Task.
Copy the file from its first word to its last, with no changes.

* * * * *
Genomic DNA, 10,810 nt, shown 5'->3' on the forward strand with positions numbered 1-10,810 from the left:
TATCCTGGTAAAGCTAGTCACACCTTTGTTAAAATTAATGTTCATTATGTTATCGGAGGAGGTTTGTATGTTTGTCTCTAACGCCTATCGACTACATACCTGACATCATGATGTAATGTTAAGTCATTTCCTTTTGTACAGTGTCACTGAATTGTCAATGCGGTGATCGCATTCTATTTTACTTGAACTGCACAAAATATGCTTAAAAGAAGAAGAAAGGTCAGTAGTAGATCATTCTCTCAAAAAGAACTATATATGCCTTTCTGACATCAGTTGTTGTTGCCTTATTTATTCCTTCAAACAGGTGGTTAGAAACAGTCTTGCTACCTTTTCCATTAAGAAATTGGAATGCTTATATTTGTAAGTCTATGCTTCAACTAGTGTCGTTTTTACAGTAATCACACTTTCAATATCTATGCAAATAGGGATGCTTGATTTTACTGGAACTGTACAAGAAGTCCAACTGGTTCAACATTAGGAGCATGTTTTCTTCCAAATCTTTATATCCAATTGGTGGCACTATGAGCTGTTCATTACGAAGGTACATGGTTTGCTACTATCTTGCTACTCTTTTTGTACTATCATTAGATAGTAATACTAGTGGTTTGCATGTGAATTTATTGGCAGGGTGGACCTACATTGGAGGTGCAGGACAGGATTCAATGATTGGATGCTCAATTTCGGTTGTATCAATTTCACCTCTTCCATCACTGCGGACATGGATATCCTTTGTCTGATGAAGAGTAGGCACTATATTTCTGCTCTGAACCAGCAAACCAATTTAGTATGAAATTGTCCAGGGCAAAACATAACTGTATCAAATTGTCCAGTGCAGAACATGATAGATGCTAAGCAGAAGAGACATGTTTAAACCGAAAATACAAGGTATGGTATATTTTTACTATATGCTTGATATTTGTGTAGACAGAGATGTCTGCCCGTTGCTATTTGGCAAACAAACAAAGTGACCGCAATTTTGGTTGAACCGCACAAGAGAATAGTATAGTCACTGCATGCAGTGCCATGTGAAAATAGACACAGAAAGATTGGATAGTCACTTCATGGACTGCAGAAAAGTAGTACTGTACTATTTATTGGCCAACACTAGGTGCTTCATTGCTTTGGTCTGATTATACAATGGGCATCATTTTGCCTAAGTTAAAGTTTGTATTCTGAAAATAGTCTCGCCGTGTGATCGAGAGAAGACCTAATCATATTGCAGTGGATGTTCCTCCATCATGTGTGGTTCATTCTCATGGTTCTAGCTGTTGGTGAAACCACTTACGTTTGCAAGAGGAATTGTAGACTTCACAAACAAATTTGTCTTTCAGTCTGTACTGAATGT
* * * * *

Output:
Genomic DNA, 10,810 nt, shown 5'->3' on the forward strand with positions numbered 1-10,810 from the left:
TATCCTGGTAAAGCTAGTCACACCTTTGTTAAAATTAATGTTCATTATGTTATCGGAGGAGGTTTGTATGTTTGTCTCTAACGCCTATCGACTACATACCTGACATCATGATGTAATGTTAAGTCATTTCCTTTTGTACAGTGTCACTGAATTGTCAATGCGGTGATCGCATTCTATTTTACTTGAACTGCACAAAATATGCTTAAAAGAAGAAGAAAGGTCAGTAGTAGATCATTCTCTCAAAAAGAACTATATATGCCTTTCTGACATCAGTTGTTGTTGCCTTATTTATTCCTTCAAACAGGTGGTTAGAAACAGTCTTGCTACCTTTTCCATTAAGAAATTGGAATGCTTATATTTGTAAGTCTATGCTTCAACTAGTGTCGTTTTTACAGTAATCACACTTTCAATATCTATGCAAATAGGGATGCTTGATTTTACTGGAACTGTACAAGAAGTCCAACTGGTTCAACATTAGGAGCATGTTTTCTTCCAAATCTTTATATCCAATTGGTGGCACTATGAGCTGTTCATTACGAAGGTACATGGTTTGCTACTATCTTGCTACTCTTTTTGTACTATCATTAGATAGTAATACTAGTGGTTTGCATGTGAATTTATTGGCAGGGTGGACCTACATTGGAGGTGCAGGACAGGATTCAATGATTGGATGCTCAATTTCGGTTGTATCAATTTCACCTCTTCCATCACTGCGGACATGGATATCCTTTGTCTGATGAAGAGTAGGCACTATATTTCTGCTCTGAACCAGCAAACCAATTTAGTATGAAATTGTCCAGGGCAAAACATAACTGTATCAAATTGTCCAGTGCAGAACATGATAGATGCTAAGCAGAAGAGACATGTTTAAACCGAAAATACAAGGTATGGTATATTTTTACTATATGCTTGATATTTGTGTAGACAGAGATGTCTGCCCGTTGCTATTTGGCAAACAAACAAAGTGACCGCAATTTTGGTTGAACCGCACAAGAGAATAGTATAGTCACTGCATGCAGTGCCATGTGAAAATAGACACAGAAAGATTGGATAGTCACTTCATGGACTGCAGAAAAGTAGTACTGTACTATTTATTGGCCAACACTAGGTGCTTCATTGCTTTGGTCTGATTATACAATGGGCATCATTTTGCCTAAGTTAAAGTTTGTATTCTGAAAATAGTCTCGCCGTGTGATCGAGAGAAGACCTAATCATATTGCAGTGGATGTTCCTCCATCATGTGTGGTTCATTCTCATGGTTCTAGCTGTTGGTGAAACCACTTACGTTTGCAAGAGGAATTGTAGACTTCACAAACAAATTTGTCTTTCAGTCTGTACTGAATGT